- More Haskell jobs would emerge
- People would find it easier to introduce Haskell in a work place
- Less C in the world
- More reliable software
- Elegance and beauty
Of course, there are also downsides to Haskell being more popular:
- Bigger communities aren't always as friendly
- Commercialisation will loose some benefits of Haskell (open source etc.)
- The volume of beginners will outweigh the experienced professionals
- Managers might push Haskell for entirely unsuitable things
So, question, do we want Haskell to be more popular. At the moment I quite like the fact that when programming I can be much faster than other people, and have far fewer errors. It would however be nice if I could get a job doing Haskell at some point, rather than becoming a C monkey once more, which will be doubly painful after experiencing so much Haskell.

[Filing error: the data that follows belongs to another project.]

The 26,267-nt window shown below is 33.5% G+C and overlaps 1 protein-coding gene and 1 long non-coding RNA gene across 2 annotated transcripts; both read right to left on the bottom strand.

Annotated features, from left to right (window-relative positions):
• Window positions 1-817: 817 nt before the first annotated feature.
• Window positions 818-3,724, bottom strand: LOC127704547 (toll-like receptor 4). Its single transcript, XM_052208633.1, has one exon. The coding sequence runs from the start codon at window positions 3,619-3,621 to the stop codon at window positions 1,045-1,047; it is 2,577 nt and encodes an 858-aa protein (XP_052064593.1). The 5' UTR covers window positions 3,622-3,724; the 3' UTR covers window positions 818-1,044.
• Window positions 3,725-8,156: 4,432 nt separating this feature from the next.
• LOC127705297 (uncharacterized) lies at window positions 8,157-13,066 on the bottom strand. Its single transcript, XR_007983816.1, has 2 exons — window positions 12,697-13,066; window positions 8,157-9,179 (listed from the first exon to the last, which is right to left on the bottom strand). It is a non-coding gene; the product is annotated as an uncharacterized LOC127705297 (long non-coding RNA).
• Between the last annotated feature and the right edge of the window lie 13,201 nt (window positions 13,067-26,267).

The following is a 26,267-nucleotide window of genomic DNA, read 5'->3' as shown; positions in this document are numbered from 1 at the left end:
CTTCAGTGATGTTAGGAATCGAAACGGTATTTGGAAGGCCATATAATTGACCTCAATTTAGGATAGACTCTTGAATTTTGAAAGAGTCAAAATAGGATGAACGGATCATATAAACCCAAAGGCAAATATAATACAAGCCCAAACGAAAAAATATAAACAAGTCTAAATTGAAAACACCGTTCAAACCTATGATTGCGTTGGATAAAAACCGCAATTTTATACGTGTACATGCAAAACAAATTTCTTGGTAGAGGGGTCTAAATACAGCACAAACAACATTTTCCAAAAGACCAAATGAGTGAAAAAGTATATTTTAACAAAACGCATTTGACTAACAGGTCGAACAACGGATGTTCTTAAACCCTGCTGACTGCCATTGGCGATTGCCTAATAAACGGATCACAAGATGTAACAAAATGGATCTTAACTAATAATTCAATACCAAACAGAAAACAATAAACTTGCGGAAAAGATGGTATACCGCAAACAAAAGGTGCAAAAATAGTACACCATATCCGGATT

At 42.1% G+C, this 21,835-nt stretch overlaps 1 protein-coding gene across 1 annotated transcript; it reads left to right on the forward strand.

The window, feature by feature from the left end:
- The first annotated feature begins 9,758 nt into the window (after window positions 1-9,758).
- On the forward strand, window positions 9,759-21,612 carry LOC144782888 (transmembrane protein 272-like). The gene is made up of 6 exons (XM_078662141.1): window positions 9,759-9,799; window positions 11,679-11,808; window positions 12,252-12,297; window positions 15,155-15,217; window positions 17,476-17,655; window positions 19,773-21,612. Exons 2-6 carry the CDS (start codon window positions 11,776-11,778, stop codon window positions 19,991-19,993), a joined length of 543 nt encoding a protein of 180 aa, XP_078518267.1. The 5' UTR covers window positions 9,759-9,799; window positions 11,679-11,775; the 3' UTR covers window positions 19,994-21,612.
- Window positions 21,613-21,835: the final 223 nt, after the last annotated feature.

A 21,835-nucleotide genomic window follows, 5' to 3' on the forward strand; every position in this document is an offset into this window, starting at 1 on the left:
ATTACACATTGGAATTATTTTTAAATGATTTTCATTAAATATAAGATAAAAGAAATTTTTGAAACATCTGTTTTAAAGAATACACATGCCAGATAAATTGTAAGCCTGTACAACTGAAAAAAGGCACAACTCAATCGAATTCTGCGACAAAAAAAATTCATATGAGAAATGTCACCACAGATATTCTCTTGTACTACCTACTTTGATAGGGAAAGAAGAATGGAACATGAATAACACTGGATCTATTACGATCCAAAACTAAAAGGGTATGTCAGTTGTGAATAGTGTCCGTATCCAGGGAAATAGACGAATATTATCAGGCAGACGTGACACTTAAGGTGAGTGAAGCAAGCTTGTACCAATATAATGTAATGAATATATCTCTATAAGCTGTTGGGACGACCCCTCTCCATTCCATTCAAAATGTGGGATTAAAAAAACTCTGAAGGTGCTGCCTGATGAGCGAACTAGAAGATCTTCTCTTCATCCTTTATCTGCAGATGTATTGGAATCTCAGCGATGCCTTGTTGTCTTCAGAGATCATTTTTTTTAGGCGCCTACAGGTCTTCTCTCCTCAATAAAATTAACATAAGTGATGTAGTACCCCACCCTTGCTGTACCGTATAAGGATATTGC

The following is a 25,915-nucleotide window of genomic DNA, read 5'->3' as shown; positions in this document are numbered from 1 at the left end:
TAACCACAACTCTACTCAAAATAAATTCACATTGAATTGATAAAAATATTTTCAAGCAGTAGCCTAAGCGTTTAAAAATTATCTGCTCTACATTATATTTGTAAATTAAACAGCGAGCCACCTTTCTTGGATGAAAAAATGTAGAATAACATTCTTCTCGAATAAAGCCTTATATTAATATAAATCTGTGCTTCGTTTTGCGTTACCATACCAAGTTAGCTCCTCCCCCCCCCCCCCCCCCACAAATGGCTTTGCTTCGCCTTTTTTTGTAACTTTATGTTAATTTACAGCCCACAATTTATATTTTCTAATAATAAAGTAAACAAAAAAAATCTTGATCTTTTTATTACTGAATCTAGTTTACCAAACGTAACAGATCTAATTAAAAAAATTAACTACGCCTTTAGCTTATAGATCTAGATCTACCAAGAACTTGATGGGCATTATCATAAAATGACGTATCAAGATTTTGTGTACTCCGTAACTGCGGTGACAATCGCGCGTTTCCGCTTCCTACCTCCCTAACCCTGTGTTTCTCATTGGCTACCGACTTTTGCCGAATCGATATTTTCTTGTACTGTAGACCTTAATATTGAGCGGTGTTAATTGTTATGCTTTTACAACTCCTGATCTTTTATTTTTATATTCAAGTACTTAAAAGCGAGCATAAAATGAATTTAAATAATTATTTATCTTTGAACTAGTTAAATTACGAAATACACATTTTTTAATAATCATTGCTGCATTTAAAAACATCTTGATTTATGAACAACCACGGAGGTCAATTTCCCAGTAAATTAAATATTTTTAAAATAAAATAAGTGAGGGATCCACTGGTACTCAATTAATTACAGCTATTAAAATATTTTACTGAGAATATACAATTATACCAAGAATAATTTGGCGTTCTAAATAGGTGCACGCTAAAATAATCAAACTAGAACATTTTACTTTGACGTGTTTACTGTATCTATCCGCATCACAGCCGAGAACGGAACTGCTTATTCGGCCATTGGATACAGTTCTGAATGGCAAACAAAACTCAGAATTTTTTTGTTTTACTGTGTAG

My personal view on how Haskell can be made more popular:
- Remove features, generalise features, do not add features. I don't understand/know rank-n types, template Haskell, GADT's, impredictive polymorphism, arrows... Beginners don't want to know either! Getting the features right is good, which may mean adding features, but not necessarily.
- Continue to be polite and helpful
- Promote Haskell as a programming course
- Promote Haskell to experienced programmers looking for something new
- DO NOT promote Haskell in industry, if you force this on to people, they'll just discover we are not ready for this yet!
In my opinion, we do plenty of advertisments already. There is not nearly enough coding going on, Cabal could benefit from extra contributors, I know Yhc could etc. When the tools are ready the users will come, and then if they don't come naturally, we can prod them. Until that time the steady flow of new users is plenty.